So far, the first impression of manager Mickey Callaway is a good one. I especially liked when he said: “He might never be the Dark Knight again, but the Mets don’t need that from him. … We need the best version of who Matt is today, and that person is going to be good enough.’’

Maybe it is, maybe it isn’t, but that has to be Harvey’s motivation. He must take measured steps and that begins in spring training.

Don’t rush him, just concentrate on the mechanics Callaway said he could fix. It could take time, something Harvey wasn’t given last season.

Last spring, in his comeback from thoracic outlet syndrome surgery, Harvey was clocked throwing in the mid-80s, then pitching coach Dan Warthen said not to expect from him to reach his full strength and his velocity to reach the 90s until the end of May at the earliest.

Of course, that didn’t happen because GM Sandy Alderson ignored him and had Harvey on the Opening Day roster. Since Harvey was forced to pitch earlier than he was physically able, and, broke down again.

In addition to his physical breakdowns, Harvey has been a diva and hasn’t always treated his teammates well, such as blowing off a game and being suspended.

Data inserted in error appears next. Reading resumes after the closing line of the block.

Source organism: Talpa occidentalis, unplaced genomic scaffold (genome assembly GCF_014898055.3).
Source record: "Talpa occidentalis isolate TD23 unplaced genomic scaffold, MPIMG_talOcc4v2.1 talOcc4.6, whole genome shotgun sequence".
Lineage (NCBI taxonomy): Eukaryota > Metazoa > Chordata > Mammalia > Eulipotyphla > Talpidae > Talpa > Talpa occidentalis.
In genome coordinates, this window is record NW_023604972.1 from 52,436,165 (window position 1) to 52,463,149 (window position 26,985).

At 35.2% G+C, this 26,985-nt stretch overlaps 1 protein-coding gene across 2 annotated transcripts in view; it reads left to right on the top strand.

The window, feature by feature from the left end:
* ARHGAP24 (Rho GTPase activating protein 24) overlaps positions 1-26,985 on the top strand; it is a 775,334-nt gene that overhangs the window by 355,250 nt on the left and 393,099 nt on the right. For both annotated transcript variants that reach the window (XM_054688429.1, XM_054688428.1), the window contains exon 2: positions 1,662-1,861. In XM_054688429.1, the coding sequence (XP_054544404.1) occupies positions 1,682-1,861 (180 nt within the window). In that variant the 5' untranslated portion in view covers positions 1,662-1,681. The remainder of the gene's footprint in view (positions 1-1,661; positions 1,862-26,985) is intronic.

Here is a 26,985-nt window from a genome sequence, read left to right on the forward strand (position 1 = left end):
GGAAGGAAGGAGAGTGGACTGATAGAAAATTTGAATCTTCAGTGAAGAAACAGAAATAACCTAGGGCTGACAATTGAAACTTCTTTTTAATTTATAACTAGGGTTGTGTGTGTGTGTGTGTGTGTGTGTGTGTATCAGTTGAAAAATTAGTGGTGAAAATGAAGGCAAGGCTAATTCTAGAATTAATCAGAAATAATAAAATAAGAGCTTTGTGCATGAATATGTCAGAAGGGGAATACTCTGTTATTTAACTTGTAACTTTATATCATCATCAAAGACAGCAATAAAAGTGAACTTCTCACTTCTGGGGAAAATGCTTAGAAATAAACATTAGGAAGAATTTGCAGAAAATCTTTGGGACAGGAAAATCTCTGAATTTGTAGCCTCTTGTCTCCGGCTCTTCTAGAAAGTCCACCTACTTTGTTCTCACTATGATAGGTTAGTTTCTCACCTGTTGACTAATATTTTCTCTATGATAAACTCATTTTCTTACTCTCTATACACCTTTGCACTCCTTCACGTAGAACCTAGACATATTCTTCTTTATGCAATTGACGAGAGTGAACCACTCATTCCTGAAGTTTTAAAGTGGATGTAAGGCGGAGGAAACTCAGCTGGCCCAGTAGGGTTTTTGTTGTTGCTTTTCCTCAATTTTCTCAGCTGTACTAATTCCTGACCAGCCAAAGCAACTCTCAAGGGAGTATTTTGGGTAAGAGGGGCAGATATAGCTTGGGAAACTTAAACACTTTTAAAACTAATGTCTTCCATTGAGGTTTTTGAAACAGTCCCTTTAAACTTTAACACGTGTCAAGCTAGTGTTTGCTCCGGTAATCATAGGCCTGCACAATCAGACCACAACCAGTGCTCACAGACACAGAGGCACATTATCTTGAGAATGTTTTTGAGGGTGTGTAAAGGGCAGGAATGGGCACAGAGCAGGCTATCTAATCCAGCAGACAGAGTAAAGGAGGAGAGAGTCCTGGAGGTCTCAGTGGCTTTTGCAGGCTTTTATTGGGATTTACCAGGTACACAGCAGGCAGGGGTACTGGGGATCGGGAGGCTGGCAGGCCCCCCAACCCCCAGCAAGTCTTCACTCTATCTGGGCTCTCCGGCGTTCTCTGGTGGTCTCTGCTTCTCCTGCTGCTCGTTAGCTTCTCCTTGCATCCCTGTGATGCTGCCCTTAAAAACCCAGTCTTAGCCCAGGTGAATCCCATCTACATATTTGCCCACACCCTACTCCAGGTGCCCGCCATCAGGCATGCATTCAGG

Harvey played it smart when he said: “New year. People make mistakes.  I’m looking forward to a new season.’’

However, he unwisely didn’t address free agency and will undoubtedly be asked about it numerous times despite him saying he wouldn’t respond to the question.

Instead, he should have said, “I have thought about it. I am open to returning to the Mets [even if he isn’t, a lie is better than a no comment]. This the only time I will address it this season.’’

He did say: “I’ve got a lot left in the tank.  I’m ready to go.’’

Personally, I hope it doesn’t reach that stage. I hope it reaches the “graceful exit,’’ Davidoff wrote about, but I think I think the best thing for both sides is for Harvey to prove he’s healthy, pitches well and is traded at the deadline.

The Mets are hedging their bets on Harvey, which explains in part why they signed free-agent lefty Jason Vargas to a two-year, $16-million contract.

Vargas is 35, and the Mets gave him the extra year in preparation for Harvey leaving, whether in July or next January.

 

Feb 06